Him: So, let me get this straight: insurance companies are “payers” and providers are “providers” in this scheme?
Me: Yes, except when payers are also providers or providers are also payers, which is more and more common, like in Accountable Care Organizations. Many payers acquire provider groups and many providers start health insurance plans.
Him: Then is it likely that every payer will also be a provider?
Me: I don’t know.
Him: So, then what is CVS Health? Is it a payer or a provider?
Me: Yes. And, also a pharmacy.
Him: Does every pharmacy have a payer and provider under the same umbrella?
Me: Not yet.
Him: Then who is just a payer at this point?
Me: I don’t know.
Him: So it’s total chaos?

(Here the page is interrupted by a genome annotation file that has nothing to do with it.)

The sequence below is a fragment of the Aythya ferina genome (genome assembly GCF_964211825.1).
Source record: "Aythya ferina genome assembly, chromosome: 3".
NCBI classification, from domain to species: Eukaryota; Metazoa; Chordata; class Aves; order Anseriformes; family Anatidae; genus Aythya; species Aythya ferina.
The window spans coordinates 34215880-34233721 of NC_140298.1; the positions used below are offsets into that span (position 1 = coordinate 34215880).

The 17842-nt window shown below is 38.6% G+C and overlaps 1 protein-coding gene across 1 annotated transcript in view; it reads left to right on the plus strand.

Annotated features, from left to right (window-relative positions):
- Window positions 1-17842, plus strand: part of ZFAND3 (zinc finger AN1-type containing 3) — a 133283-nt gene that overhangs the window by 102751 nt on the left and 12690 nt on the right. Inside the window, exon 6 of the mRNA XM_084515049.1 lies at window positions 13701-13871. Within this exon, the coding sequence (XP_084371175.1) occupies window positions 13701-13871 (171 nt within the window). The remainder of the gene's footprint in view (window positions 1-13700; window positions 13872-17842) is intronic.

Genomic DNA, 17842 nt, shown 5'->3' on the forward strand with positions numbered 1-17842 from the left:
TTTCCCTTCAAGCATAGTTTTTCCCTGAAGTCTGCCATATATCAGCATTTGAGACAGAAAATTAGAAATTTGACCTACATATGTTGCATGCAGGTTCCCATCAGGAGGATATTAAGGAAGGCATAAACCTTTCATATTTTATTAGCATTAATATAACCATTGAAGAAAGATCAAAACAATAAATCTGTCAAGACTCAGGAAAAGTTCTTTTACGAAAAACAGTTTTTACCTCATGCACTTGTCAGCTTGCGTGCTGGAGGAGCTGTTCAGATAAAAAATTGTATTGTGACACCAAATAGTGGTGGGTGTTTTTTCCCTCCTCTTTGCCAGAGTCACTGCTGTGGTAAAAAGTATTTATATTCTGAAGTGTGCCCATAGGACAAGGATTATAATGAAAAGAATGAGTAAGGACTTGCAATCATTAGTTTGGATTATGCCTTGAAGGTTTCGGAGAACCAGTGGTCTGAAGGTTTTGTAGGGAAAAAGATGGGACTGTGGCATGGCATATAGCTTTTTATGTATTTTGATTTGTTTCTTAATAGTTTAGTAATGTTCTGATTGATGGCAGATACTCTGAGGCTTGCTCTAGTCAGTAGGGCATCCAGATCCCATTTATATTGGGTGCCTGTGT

Me: Look, I get it, all you wanna know is when you launch your product, who is going to pay for it.
Him: Yeah, who will pay today and who will pay tomorrow?
Me: It depends on what the financial incentives are and whether it’s a fee-for-service or value-based model.
Him: Forget the U.S. launch – I don’t give a damn.
Ok, so that last part of the conversation didn’t actually happen, but I could hear him thinking it very loudly! The rest of it is pretty on point. I could feel the guy’s utter amazement/disgust/confusion oozing through the phone. I could also relate to it. How could something be so damn complicated, and nothing be clear at all? All lines are blurred, all roles in flux, all funding streams filled with treacherous rocks and boiling like a white-water rafting trip.